Why We Established a Scholarship JWU’s number one priority is our students: Our mission is to provide an exceptional education that inspires professional success and lifelong personal and intellectual growth. The role that parents and families have in the student experience and their overall success at JWU can often be enhanced through the generosity of our philanthropic parent community.
The Eckerts share why they continue to support JWU: “As a family, we connected with JWU the moment our daughter Cenzia arrived on campus. There is inclusivity with JWU due to its worldliness, as well as parental inclusion. Plus, JWU is aware of the individual learning styles of each student and approaches this comprehensively, with realistic positive support. We are also impressed by the diversity in the fields of study offered and that students take courses in their major the first year, which encourages interest and enthusiasm from the very start of their programs.
Recently, Daria and Blaise Eckert (parents of Cenzia Eckert ’12 who received a B.S. in Fashion Merchandising and Retail Marketing from the Providence Campus, and her husband, Joshua Willard ’13, who received a B.S. in Engineering Design & Configuration Management from the Providence Campus), pledged to continue supporting The Eckert Family Scholarship Fund they established in 2012. They also pledged to create The Eckert Family Endowed Scholarship benefiting students enrolled in any degree program on any campus.
“Our family gained a son-in-law, Joshua Willard, who also had a positive learning experience at JWU. As alumni parents, we want to give to the students and university that has given so much to our family!”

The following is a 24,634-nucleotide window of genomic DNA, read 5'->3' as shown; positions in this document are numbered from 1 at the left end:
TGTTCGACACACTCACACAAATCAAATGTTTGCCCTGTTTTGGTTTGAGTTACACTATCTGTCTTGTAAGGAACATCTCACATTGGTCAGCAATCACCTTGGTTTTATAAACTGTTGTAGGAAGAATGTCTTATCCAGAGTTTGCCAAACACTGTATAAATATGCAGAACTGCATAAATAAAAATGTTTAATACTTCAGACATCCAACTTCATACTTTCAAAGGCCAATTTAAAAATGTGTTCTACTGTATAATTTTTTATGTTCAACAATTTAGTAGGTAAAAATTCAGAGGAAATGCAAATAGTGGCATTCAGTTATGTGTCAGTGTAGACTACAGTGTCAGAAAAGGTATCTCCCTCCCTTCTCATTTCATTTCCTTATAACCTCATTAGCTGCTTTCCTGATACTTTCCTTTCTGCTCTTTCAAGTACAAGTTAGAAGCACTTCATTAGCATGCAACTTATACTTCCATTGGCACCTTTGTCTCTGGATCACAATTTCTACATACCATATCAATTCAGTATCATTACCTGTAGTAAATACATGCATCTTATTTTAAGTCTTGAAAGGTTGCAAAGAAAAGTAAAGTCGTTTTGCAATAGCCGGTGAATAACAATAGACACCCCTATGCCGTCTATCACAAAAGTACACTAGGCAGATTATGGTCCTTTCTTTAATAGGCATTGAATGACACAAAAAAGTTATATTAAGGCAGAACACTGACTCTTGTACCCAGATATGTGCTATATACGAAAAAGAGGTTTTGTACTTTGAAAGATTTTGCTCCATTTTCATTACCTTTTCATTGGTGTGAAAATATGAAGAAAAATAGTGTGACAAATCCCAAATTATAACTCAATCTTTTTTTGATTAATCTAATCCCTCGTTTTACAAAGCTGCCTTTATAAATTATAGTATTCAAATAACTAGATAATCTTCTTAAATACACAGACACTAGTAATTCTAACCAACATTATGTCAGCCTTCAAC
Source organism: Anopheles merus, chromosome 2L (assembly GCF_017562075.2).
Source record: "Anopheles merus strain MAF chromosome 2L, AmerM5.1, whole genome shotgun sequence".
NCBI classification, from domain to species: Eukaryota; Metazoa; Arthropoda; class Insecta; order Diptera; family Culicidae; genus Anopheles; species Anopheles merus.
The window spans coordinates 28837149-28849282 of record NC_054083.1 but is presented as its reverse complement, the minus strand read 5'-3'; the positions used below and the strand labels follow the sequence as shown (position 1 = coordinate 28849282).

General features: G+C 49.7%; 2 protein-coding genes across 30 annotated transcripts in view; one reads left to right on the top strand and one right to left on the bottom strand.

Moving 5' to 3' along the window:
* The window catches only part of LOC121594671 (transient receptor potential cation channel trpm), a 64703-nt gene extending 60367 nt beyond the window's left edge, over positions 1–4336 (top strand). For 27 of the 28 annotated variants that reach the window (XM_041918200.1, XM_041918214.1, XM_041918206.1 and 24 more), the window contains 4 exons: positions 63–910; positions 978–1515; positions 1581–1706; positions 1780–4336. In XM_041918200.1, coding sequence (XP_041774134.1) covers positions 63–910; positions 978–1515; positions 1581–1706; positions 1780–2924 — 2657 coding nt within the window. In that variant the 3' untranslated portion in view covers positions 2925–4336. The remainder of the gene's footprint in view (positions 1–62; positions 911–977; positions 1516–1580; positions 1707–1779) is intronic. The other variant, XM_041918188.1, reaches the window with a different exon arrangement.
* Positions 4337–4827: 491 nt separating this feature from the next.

Daria and Blaise Eckert with Chef Elizabeth Falkner at JWU
“As alumni parents, we want to give to the students and university that has given so much to our family!”
Giving isn’t just for billionaires like Bill Gates. It’s for people of all income levels who want to give back — whether that means time or money. Please consider what you can do to pay it forward to our next generation of students.
You have more power than you think. Call 401-598-2185 or visit giving.jwu.edu to learn how you can make a difference.
ALUMNINEWS Alumni Leaders on Campus
This year, Alumni Relations hosted 35 alumni on the Providence Campus for the Alumni Leaders on Campus program in the College of Business, College of Culinary Arts, College of Engineering & Design and College of Hospitality Management. Additionally, the program was hosted on the North Miami Campus, where 12 alumni from the College of Business, College of Culinary Arts and College of Hospitality Management participated over the course of two days. Graduates had the chance to speak to students about their career paths and advise them on how to succeed in the â€œreal world.â€?
North Miami Homecoming
Alumni from near and far converged on the North Miami Campus during homecoming weekend in February. Attendees participated in a variety of programs, including a faculty nutrition demo and tasting; an opening reception with administration, faculty and coaches; alumni basketball games, and tailgate on the Catwalk. They were also on hand to cheer on our varsity basketball teams. The weekend provided alumni with an opportunity to reminisce and enjoy time with their classmates, faculty and current students.
We want to hear from you for our upcoming alumni survey!